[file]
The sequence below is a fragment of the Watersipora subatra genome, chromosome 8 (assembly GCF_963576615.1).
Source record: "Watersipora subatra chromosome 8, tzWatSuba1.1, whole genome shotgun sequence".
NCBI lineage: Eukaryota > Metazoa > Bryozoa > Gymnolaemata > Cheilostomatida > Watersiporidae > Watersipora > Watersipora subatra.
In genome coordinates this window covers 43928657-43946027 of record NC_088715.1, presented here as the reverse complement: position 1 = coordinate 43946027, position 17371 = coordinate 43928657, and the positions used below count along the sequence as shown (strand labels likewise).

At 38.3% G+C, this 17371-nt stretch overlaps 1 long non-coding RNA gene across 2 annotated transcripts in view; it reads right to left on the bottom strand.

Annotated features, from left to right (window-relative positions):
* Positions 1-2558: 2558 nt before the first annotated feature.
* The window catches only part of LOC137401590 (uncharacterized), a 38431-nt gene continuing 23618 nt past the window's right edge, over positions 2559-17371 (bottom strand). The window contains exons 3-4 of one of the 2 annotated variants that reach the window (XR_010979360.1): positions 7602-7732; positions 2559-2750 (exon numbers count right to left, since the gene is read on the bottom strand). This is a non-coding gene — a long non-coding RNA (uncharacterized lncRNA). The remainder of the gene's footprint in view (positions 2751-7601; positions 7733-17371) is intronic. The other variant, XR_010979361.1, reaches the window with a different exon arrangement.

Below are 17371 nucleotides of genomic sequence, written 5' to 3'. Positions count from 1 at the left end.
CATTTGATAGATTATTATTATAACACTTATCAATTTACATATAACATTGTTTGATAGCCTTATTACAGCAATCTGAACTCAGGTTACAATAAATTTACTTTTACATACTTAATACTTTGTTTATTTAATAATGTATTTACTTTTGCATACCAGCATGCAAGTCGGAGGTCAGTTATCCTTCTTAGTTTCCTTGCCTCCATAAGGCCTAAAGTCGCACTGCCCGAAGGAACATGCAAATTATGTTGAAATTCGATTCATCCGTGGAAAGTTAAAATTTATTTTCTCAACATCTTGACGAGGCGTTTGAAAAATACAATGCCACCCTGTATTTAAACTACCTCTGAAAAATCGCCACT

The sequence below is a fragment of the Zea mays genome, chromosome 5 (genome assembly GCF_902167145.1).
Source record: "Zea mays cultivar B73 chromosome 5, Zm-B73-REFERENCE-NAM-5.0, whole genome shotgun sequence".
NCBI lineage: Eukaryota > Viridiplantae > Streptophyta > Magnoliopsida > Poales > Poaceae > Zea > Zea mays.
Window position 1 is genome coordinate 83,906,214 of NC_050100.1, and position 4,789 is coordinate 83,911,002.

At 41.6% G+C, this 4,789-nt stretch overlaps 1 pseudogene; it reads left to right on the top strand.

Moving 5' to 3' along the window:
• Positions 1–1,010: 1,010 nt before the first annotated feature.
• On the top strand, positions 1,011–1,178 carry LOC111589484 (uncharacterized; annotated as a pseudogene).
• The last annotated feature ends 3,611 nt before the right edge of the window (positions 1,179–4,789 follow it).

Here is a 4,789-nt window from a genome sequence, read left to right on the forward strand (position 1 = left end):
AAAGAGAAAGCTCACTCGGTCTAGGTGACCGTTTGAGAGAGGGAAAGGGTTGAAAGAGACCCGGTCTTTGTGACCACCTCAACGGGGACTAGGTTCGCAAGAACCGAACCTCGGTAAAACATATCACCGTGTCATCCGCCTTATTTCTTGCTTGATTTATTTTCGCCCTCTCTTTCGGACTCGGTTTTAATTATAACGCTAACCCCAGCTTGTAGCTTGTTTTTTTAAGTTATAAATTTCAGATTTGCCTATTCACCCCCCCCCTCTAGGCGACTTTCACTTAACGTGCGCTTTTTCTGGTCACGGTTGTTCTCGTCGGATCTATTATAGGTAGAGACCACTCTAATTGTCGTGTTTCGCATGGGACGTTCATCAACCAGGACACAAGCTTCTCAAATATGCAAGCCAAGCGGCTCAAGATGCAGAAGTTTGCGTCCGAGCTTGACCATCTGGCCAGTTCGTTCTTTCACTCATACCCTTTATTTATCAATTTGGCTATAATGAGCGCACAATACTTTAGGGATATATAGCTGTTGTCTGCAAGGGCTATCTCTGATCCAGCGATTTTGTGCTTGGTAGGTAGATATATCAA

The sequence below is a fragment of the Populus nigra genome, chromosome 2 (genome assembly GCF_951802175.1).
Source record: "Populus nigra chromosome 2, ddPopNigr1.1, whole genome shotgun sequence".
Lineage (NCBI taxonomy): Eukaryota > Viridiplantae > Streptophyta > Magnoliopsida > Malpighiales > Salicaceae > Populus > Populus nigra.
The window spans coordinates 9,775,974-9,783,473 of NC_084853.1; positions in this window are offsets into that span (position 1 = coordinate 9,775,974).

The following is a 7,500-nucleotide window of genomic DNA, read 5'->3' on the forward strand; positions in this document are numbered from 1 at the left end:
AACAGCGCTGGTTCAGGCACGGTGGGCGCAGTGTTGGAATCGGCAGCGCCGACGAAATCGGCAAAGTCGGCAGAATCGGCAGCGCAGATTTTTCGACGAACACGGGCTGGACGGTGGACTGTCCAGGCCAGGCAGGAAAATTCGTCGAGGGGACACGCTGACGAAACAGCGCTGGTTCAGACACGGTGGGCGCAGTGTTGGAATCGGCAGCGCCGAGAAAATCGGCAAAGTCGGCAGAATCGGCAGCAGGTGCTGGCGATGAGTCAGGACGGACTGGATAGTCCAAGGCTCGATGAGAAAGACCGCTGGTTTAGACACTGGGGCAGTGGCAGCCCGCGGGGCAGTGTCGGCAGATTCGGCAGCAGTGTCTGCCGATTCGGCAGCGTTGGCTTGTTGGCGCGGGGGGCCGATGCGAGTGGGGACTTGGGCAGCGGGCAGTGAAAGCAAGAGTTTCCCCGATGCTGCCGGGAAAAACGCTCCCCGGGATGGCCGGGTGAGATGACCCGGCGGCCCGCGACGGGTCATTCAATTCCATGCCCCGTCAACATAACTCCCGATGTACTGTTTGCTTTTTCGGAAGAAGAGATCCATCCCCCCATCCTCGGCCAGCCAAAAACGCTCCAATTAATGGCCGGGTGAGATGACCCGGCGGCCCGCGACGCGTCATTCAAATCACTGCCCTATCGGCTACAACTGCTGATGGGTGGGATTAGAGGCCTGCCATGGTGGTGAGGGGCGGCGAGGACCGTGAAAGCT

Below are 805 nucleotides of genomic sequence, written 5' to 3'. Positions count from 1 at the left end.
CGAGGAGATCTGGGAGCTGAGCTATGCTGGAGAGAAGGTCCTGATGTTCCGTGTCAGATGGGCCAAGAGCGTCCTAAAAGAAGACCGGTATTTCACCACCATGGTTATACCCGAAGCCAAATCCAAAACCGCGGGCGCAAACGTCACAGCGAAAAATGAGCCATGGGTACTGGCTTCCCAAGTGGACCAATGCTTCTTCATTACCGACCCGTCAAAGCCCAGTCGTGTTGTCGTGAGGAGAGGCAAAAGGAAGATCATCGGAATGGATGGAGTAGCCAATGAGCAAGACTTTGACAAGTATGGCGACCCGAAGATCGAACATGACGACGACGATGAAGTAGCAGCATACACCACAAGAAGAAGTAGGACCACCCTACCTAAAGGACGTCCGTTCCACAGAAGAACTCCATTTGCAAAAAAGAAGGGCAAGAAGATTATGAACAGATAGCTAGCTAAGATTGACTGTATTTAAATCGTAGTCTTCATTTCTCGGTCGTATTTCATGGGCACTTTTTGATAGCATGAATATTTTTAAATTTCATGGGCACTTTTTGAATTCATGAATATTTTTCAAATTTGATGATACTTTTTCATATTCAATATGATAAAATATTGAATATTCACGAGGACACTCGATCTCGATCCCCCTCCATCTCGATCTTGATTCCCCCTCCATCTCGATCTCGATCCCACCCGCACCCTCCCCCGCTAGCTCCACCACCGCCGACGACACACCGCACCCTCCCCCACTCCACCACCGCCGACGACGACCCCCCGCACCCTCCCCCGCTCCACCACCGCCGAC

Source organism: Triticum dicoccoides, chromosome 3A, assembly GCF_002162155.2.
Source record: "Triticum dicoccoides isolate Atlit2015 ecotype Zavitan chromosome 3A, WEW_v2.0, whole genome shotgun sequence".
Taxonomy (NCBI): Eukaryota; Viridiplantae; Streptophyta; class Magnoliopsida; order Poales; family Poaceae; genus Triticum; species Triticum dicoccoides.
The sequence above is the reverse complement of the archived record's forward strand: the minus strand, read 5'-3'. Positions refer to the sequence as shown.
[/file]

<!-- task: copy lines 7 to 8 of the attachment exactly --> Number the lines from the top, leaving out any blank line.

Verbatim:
* Positions 1-2558: 2558 nt before the first annotated feature.
* The window catches only part of LOC137401590 (uncharacterized), a 38431-nt gene continuing 23618 nt past the window's right edge, over positions 2559-17371 (bottom strand). The window contains exons 3-4 of one of the 2 annotated variants that reach the window (XR_010979360.1): positions 7602-7732; positions 2559-2750 (exon numbers count right to left, since the gene is read on the bottom strand). This is a non-coding gene — a long non-coding RNA (uncharacterized lncRNA). The remainder of the gene's footprint in view (positions 2751-7601; positions 7733-17371) is intronic. The other variant, XR_010979361.1, reaches the window with a different exon arrangement.